Buzz coming from audacity?

I’m trying to use a windows 10 laptop with a blue Yeti to record normal speech, and I’m using audacity version 2.2.2. Whenever I go to record on my laptop I get a weird buzz. It’s not my microphone, because my mic doesn’t buzz like that on other computers. It also happens no matter what mic I’m using. I don’t think it’s coming from my computer itself because if I use the built-in recorder that came with my laptop it doesn’t happen.
That just leaves audacity. Does anyone know why this might be happening?
At first it was just happening because my laptop was on an old version of Audacity. I updated to the most recent version, and it was fixed for awhile, but then the buzz came back, and reinstalling didn’t help.
I can record on other computers, but it’d be nice to be able to use my laptop again.

Is it high-pitched? (Koz says “flying mosquitoes”.)

Noise is an analog problem. Typically (if it’s flying mosquitoes), that’s switching (electrical) noise on the 5V power coming-out of the USB port. It get’s into the preamp built-into the microphone or interface).

Some computers will have more noise than others (on their power supplies) and some USB microphones/interfaces are more immune to noise than others.

A powered USB hub may help (a USB hub with it’s own power supply). But that may not help because the power supplies that come with USB hubs are also usually switching supplies, and of course they not designed with anything analog in mind.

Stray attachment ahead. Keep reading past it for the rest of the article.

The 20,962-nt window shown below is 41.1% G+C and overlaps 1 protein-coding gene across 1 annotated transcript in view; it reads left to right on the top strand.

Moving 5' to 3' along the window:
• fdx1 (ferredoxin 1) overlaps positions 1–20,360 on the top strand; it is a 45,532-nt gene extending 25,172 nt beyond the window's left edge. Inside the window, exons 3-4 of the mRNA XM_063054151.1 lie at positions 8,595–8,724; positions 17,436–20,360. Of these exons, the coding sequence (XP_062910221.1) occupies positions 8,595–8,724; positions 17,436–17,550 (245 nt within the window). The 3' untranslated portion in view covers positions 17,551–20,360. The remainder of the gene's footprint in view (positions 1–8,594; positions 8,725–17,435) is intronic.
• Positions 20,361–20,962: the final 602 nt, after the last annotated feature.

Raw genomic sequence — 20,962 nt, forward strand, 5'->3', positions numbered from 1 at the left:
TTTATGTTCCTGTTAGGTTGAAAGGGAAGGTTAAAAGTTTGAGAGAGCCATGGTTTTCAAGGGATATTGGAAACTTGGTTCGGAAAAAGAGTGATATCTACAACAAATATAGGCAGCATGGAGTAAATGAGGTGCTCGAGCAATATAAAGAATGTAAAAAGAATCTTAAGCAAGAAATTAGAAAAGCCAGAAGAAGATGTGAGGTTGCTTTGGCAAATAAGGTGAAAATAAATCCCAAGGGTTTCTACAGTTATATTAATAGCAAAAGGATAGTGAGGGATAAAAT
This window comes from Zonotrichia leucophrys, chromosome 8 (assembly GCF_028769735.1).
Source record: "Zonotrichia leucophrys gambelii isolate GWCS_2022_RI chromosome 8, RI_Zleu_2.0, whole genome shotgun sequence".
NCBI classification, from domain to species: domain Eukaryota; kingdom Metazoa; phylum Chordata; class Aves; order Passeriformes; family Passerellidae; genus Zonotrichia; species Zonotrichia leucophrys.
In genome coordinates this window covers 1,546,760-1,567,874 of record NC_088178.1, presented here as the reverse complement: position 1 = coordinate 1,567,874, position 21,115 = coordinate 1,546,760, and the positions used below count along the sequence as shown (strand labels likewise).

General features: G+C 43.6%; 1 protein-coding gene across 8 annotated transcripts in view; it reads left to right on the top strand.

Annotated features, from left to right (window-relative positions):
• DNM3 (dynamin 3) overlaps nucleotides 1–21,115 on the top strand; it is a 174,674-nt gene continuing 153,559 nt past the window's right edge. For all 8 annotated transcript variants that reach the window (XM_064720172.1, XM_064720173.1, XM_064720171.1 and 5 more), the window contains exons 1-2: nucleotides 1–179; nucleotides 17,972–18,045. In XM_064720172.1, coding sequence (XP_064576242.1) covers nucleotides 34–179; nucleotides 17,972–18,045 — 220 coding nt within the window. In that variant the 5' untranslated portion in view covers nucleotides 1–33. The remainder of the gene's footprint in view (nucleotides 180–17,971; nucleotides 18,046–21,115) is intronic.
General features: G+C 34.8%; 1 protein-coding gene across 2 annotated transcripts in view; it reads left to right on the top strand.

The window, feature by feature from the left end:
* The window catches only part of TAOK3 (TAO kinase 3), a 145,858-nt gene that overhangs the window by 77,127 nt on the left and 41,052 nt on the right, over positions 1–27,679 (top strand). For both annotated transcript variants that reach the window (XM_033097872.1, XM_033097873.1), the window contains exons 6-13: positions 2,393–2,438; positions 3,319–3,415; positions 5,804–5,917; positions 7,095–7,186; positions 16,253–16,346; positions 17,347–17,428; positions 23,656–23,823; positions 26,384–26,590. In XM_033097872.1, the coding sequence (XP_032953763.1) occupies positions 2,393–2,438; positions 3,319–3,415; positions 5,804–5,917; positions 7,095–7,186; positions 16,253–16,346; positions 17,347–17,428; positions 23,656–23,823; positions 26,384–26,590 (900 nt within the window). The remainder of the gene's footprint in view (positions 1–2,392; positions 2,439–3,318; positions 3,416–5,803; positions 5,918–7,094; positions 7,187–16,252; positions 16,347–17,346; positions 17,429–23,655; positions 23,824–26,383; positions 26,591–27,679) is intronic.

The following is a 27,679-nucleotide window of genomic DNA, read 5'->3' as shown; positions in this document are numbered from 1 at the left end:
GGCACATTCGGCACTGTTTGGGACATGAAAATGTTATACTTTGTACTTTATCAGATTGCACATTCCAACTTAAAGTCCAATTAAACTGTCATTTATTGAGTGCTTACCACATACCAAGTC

Frying mosquitoes. Whine combined with the microphone hiss

There is a tool for that. Most computers use a standard data service on the USB connection and it whines in predictable pitches. I need to look for the tool.


There it is. Scroll down to “Mosquito Whine.”

Of course if this isn’t your problem, the filter won’t do a bit of good.


Thanks for the replies, but I’m not sure that’s my problem. It’s a similar sound quality to the Mosquito whine, but it’s lower pitched, and it also happens if I’m using my laptop’s internal mic, and not just my usb mic.
I also might have been using it wrong, but the mosquito killer didn’t seem to help, while noise reduction actually did have some effect.

Here’s a quick example of the buzz I’m getting. I thought maybe that would help.

I thought maybe that would help.

It helps us.

That’s not a known noise profile, so you have a broken computer or power supply.

Can you run your computer on batteries? Is it a laptop?

Noise Reduction is something of a juggling act. If the noise is low enough like background hiss on a microphone, you can suppress it and even the audiobook people can’t tell what you did. If you have a pronounced buzz, you’re in serious trouble. By the time you get rid of the buzz with Noise Reduction, (or any other tool) your voice will sound funny. You need to fix the buzz—or not use that computer.


Plain Blue Yeti is the least stable of the microphone systems. If anything goes wrong with the computer, it shows up in your recording right away. Even worse if your built-in microphone does it, too.

If running on batteries doesn’t solve it or change it, then you should use a different computer—or sound recorder. Nobody wrote you have to use a computer.


Running on battery doesn’t seem to help. I guess that’s probably be the problem. My laptop’s around 5 years old now, so there’s a good chance parts are going bad. I do have other computers I can record on, but the one I’ve been using is a desktop, and I was hoping to use my laptop so I could experiment with different rooms for better sound quality.

Anyway, thanks for all your help!